Over the last decade, most companies have realized the need to become customer-centric. And yet, very few actually are. Customer centricity isn’t just about digital tools to improve customer service. It’s a strategy and a culture: a way to differentiate and a way to make better decisions faster.
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Customer centricity has been all the rage in business circles over the last few years. And while everyone seems to be talking about it, few organizations seem to have a clear and compelling understanding of what customer centricity is.
In the midst of that ambiguity, different players have found it useful to define customer centricity in a way that serves their own interests. Market research companies define customer centricity as doing a lot of market research. Makers of customer relationship management software define it as using CRM tools. Customer feedback companies define it as having clear journey maps and metrics. Most of these perspectives are wildly unhelpful and fundamentally miss the point. If you strip away the shiny veneer of modern digital tools, they amount to little more than good ol’ fashioned customer service. And for any company looking to use customer centricity as a strategic lever, that’s just not enough.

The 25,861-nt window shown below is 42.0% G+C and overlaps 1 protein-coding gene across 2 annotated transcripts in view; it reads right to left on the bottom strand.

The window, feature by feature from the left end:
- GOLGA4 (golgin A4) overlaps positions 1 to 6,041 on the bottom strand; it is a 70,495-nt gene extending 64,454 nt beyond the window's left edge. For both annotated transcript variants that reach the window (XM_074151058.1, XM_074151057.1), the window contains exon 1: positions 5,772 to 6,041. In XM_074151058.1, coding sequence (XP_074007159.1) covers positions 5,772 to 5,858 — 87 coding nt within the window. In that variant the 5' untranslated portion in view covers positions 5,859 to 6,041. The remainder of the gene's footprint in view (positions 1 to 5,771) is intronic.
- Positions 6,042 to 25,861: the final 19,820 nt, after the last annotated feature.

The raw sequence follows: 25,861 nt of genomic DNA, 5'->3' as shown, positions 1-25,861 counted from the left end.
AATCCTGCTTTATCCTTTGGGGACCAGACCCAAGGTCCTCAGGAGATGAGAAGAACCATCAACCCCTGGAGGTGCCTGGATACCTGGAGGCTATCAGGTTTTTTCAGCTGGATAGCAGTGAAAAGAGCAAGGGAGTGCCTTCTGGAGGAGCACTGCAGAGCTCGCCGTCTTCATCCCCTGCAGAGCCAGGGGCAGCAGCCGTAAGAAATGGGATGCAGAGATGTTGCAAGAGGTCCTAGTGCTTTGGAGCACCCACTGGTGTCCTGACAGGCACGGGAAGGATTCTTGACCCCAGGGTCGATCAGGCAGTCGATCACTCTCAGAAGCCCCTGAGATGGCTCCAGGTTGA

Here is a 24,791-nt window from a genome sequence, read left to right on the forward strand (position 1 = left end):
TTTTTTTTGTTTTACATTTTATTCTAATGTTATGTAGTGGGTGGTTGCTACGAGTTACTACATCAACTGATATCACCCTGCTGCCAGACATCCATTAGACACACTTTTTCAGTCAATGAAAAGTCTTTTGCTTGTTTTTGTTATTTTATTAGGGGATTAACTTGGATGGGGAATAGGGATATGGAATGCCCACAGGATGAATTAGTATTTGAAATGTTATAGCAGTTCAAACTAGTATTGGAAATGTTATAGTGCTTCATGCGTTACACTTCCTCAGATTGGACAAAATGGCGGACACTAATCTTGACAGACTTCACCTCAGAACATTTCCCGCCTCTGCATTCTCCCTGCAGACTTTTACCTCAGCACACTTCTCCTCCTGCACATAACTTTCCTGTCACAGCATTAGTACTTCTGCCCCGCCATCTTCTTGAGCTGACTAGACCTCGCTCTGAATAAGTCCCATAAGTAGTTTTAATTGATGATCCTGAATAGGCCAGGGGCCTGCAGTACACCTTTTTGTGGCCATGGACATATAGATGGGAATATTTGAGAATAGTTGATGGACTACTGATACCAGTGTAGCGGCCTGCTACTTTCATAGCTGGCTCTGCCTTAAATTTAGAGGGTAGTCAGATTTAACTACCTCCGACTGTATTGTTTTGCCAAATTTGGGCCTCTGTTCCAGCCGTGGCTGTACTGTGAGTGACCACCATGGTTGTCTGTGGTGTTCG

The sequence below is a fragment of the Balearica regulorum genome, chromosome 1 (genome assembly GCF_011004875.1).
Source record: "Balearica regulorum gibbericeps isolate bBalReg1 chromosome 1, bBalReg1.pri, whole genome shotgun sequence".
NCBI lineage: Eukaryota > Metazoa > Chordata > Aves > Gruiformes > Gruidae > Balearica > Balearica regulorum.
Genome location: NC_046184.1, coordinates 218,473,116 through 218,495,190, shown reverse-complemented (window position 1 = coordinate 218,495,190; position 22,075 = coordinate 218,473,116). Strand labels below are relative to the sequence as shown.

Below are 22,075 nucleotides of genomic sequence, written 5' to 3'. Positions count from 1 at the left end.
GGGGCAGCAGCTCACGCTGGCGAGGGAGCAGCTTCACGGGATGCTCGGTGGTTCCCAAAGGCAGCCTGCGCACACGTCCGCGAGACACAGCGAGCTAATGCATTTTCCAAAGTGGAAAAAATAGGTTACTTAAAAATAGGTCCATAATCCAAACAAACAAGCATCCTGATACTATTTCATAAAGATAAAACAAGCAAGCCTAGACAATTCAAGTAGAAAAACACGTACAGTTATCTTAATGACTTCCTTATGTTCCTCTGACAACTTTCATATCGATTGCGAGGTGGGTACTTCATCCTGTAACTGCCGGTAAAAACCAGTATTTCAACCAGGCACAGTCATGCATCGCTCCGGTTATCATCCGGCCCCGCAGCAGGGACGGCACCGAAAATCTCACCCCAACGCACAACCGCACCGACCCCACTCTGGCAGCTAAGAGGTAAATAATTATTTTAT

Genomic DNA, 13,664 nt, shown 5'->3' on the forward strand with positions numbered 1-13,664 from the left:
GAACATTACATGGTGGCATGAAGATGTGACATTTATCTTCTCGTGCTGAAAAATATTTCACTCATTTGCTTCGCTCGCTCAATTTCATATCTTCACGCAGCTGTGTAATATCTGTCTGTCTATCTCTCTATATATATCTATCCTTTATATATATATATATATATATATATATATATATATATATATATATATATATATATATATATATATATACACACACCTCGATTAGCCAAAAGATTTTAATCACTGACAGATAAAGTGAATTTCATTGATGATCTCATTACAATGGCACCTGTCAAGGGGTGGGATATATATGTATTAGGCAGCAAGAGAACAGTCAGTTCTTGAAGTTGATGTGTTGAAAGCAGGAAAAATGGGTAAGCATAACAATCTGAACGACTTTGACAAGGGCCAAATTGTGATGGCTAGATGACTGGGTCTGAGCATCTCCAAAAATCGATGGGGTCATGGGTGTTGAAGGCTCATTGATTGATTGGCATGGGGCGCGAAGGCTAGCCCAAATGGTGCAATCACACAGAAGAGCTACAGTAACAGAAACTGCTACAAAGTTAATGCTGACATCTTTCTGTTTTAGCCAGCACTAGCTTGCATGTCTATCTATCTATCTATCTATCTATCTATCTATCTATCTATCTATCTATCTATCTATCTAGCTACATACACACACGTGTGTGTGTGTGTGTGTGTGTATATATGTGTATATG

Customer centricity isn’t about market research, although it’s often helpful to do some formal customer insights work as an input. Customer centricity isn’t about metrics alone, although having a couple of good metrics will tell you if your efforts are having an impact. Customer centricity isn’t about journey maps, although business leaders seem to love these diagrams for the illusion of certainty and quantification that they provide.
Customer centricity is about focusing an entire organization on the needs and mindsets of the people it serves. Imagine a place where every person has the same intuitive connection to the world of their customers. Not just the folks in marketing but the people who work in R&D, too. And finance. And HR. And legal. Imagine a place where a manager in Accounts Payable has a gut-level intuition for how her customers think. And then, when it comes time to revise the company billing policies, she realizes that there’s one way to change the system that might really help customers out. And another way that might totally enrage them. And she makes the right decision quickly and independently in a way that adds value for both customers and shareholders.